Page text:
induced more abundant levels of mRNAs with shorter half-
lives. Finally, nanomolar concentrations of melatonin were
adequate to induce antioxidant gene expression with a 1-hr
exposure to melatonin being adequate to sustain elevated
mRNA levels 24 hr later. As noted above, this points to the
likelihood of receptors being involved in antioxidant
enzyme gene expression.
The mechanisms involved in the regulation of antioxid-
ant enzymes by melatonin in vivo have not been precisely
determined. It is known, however, that stimulation of
antioxidant enzyme gene expression occurs at nanomolar
concentrations of melatonin in cultured cells ; these
melatonin levels are equivalent to the serum concentration
of melatonin at its nocturnal peak in vivo. The quantities of
melatonin used in most of the in vivo experiments, however,
very likely caused circulating levels to exceed physiological
concentrations. Thus, melatonin in these studies may have
functioned as a direct radical scavenger thereby changing
the redox state of cells, which in turn may have altered the
speciﬁc activity of these enzymes or their level of translation
. Only twice, as far as could be determined, has gene
expression for antioxidative enzymes under the inﬂuence of
melatonin been analyzed in in vivo experiments [24, 52]
and, surprisingly, changes in enzyme activities after
Rodriguez et al.
melatonin treatment has not been examined in cell culture
Kotler et al.  found that after chronic administration
of melatonin (50 and 500 lg/kg)to rats, the lower dose
clearly had a greater stimulatory eﬀect on antioxidant
enzyme gene expression than did the 500 lg/kg dose.
Antolin et al.  reported melatonin protection against
in vivo neurotoxicity of MPTP using 500 lg/kg melatonin
(the presumed equivalent melatonin used to induce nano-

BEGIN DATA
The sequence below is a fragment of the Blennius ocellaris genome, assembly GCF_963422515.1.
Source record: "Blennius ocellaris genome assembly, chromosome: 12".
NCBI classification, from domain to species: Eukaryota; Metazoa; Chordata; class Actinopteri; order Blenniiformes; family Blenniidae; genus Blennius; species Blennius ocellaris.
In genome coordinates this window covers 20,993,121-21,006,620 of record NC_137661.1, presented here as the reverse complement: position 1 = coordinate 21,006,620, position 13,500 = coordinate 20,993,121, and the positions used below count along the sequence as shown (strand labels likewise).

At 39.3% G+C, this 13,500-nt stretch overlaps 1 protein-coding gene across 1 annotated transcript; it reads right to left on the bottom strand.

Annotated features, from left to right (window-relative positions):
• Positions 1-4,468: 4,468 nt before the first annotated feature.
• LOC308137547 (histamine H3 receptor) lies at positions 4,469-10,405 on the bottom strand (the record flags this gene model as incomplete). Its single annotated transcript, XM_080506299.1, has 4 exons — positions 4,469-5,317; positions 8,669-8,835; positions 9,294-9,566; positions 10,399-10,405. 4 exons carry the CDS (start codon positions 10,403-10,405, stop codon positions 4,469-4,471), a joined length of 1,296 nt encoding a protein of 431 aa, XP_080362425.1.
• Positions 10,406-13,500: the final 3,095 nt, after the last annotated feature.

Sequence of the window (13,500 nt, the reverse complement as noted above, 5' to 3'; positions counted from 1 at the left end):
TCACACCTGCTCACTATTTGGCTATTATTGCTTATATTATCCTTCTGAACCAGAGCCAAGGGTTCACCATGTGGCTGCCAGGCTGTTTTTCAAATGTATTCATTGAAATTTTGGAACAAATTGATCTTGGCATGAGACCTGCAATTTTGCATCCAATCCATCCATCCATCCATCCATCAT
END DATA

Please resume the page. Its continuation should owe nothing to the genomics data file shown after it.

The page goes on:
molar concentrations in serum may be roughly 25–
50 lg/kg). The work of Barlow-Walden et al.  using
500 lg/kg and Kotler et al.  using 50 and 500 lg/kg,
indicate that antioxidant enzyme activity and expression,
respectively, are elevated after the administration of mela-
What intracellular molecular pathways are involved in
the regulation of antioxidant enzyme gene expression and/
or activity by melatonin is presently unknown (Fig. 1). A
membrane G-protein-coupled melatonin receptor MT1 was
cloned and characterized by Ebisawa et al. . Subse-
quently, MT2 and Mel 1c receptors have also been
identiﬁed, the former mainly diﬀering from MT1 in terms
of the tissues in which it is expressed, while Mel 1c is not
found in mammals . Melatonin also has been tenta-
tively shown to activate a nuclear orphan receptor belong-
ing to the retinoid Z receptor b and a (RZR b and a)family.
Melatonin acts on RORa receptor repressing the expression
of the 5-lipoxygenase gene  and inhibiting growth of the
breast cancer MCF-7 cells . The results from Mayo
et al.  suggest that melatonin regulation of antioxidant
enzymes is receptor-mediated, thereby most likely implica-
ting the MT1/MT2 receptors via second messengers such as
cAMP, phospholipase C or intracellular calcium concen-
tration. In addition, binding of melatonin to membrane
receptors could stimulate MAP kinase cascades thereby
activating several transcription factors . The possibility
exists that RZR/ROR receptors could also mediate mela-
tonin eﬀects on antioxidative enzymes as suggested by the
results of Pablos et al. ; if so, the pathways involved in
their regulation obviously remain unknown. One possibility
may relate to MT1/MT2 melatonin binding that, through
second messengers and phosphorylation cascades, activates
RZR/ROR as reported by Ram et al. . Another
possibility by which melatonin may regulate RZR/ROR
receptors would be via modulation of the calcium/calmod-
ulin signaling pathway, either by changing intracellular
calcium concentrations by binding to MT1/MT2 receptors
, or by direct binding to calmodulin . The calcium/
calmodulin signaling pathway has been reported to regulate
transcriptional activity of RZR/ROR receptors via CaM
Antioxidant enzymes are known to be regulated by
several factors which induce oxidative stress [12, 13, 19,
126]; these factors presumably activate oxidative stress-
sensitive transcription factors. Also, transcriptional acti-
vation of antioxidant enzyme genes has been reported after
the treatment of cells with protective agents  where
non-oxidative stress-dependent transcription factors are
involved. Melatonin has been shown to regulate the
activation or repression of several transcription factors
[55, 127–130], all of them present in the promoter region of
the three-antioxidant enzymes reviewed herein. Thus,
subsequent experiments should be undertaken in order to
shed light on the intracellular pathways and transcription
factors involved in the regulation of antioxidant enzyme
gene expression and activity by melatonin.
This work was supported by the CICYT grant no. SAF00-
0010, the FICYT grants FC PB MED 01 12 and FC PC
REC 01 11, and ASTURPHARMA SA (CR). JCM and
VM were supported by FICYT. FH acknowledges a
fellowship of the Institute of Health Carlos III (FIS).
RMS was supported by a Fulbright Grant.